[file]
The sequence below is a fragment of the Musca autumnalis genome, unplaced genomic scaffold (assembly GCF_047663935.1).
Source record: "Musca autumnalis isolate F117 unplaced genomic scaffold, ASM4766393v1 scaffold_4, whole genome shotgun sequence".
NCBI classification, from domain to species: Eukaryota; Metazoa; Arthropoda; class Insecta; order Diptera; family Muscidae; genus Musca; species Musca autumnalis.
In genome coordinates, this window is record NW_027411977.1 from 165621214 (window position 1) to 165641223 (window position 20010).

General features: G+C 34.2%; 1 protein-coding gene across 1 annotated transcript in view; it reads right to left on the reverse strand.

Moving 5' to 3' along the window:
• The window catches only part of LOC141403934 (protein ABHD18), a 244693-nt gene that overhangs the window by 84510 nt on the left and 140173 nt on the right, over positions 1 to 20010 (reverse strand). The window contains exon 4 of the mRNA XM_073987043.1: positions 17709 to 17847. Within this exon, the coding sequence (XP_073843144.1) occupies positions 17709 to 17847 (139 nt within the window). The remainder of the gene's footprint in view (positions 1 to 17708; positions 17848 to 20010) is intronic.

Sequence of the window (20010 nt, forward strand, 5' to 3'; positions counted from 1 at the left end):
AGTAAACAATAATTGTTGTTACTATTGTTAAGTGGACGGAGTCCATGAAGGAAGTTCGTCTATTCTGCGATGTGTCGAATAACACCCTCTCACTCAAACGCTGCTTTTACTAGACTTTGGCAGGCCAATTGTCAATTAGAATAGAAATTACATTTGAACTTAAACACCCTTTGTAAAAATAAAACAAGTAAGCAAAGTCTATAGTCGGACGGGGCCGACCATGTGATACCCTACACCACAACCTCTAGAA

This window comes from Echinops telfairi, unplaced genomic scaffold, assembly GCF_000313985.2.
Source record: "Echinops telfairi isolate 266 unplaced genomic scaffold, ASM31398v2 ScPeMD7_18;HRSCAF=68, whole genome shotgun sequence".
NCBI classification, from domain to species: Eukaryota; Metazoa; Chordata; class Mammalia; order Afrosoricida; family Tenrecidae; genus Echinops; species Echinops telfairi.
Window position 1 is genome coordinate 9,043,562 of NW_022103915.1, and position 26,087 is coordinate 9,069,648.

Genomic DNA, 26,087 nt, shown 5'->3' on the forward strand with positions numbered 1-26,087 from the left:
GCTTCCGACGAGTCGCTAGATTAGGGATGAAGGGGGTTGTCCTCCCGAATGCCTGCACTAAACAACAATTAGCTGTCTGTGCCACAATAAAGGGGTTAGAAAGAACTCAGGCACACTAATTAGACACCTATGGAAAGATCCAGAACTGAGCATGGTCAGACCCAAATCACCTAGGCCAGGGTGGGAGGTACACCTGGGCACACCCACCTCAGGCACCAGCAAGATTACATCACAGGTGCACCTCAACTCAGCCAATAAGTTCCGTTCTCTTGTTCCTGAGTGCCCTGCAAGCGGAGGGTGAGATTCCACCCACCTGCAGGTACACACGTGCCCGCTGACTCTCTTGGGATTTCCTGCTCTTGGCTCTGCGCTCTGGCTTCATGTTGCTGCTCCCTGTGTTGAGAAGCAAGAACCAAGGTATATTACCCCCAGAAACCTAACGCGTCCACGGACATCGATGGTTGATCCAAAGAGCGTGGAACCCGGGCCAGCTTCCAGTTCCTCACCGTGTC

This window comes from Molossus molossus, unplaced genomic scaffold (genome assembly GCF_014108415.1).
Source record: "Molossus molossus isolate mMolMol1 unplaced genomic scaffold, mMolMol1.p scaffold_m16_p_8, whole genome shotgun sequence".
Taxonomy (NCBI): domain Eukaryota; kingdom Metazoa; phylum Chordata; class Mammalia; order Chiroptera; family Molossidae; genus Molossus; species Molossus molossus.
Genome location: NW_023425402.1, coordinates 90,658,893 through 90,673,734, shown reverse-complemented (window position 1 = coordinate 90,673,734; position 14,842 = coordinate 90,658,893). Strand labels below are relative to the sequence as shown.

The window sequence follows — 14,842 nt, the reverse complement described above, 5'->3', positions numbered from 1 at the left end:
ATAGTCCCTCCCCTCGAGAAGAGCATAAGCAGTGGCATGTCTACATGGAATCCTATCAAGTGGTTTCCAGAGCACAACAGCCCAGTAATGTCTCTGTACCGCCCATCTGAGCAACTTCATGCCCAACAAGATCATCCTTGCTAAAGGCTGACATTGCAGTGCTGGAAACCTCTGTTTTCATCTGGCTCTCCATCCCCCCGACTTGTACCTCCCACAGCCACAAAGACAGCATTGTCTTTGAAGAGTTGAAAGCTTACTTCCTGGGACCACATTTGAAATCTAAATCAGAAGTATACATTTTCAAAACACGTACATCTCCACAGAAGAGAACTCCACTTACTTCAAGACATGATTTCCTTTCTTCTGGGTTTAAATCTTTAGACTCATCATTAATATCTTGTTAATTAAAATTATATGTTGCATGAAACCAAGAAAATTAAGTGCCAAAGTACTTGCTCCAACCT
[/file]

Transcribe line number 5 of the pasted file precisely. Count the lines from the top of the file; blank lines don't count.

General features: G+C 34.2%; 1 protein-coding gene across 1 annotated transcript in view; it reads right to left on the reverse strand.